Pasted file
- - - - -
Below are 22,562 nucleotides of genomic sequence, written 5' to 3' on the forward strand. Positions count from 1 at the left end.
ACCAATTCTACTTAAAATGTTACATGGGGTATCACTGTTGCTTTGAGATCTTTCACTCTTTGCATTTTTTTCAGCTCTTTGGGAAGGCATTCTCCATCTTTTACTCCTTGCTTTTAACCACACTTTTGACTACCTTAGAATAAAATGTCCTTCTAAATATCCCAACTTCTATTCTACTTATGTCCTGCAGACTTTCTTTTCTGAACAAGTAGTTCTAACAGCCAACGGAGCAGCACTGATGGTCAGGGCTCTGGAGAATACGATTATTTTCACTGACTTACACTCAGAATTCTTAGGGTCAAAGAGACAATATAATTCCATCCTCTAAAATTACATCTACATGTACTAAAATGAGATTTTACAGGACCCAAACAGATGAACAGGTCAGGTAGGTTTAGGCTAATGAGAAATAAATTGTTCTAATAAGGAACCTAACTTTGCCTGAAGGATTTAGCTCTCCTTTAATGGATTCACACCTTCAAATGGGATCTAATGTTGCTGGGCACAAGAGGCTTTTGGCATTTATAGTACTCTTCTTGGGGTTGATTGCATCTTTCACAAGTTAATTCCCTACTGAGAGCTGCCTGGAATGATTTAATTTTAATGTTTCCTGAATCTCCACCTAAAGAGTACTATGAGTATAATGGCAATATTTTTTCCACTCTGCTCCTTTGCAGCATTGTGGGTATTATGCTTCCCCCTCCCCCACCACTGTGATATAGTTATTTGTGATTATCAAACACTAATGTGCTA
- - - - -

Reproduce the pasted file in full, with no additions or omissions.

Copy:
Below are 22,562 nucleotides of genomic sequence, written 5' to 3' on the forward strand. Positions count from 1 at the left end.
ACCAATTCTACTTAAAATGTTACATGGGGTATCACTGTTGCTTTGAGATCTTTCACTCTTTGCATTTTTTTCAGCTCTTTGGGAAGGCATTCTCCATCTTTTACTCCTTGCTTTTAACCACACTTTTGACTACCTTAGAATAAAATGTCCTTCTAAATATCCCAACTTCTATTCTACTTATGTCCTGCAGACTTTCTTTTCTGAACAAGTAGTTCTAACAGCCAACGGAGCAGCACTGATGGTCAGGGCTCTGGAGAATACGATTATTTTCACTGACTTACACTCAGAATTCTTAGGGTCAAAGAGACAATATAATTCCATCCTCTAAAATTACATCTACATGTACTAAAATGAGATTTTACAGGACCCAAACAGATGAACAGGTCAGGTAGGTTTAGGCTAATGAGAAATAAATTGTTCTAATAAGGAACCTAACTTTGCCTGAAGGATTTAGCTCTCCTTTAATGGATTCACACCTTCAAATGGGATCTAATGTTGCTGGGCACAAGAGGCTTTTGGCATTTATAGTACTCTTCTTGGGGTTGATTGCATCTTTCACAAGTTAATTCCCTACTGAGAGCTGCCTGGAATGATTTAATTTTAATGTTTCCTGAATCTCCACCTAAAGAGTACTATGAGTATAATGGCAATATTTTTTCCACTCTGCTCCTTTGCAGCATTGTGGGTATTATGCTTCCCCCTCCCCCACCACTGTGATATAGTTATTTGTGATTATCAAACACTAATGTGCTA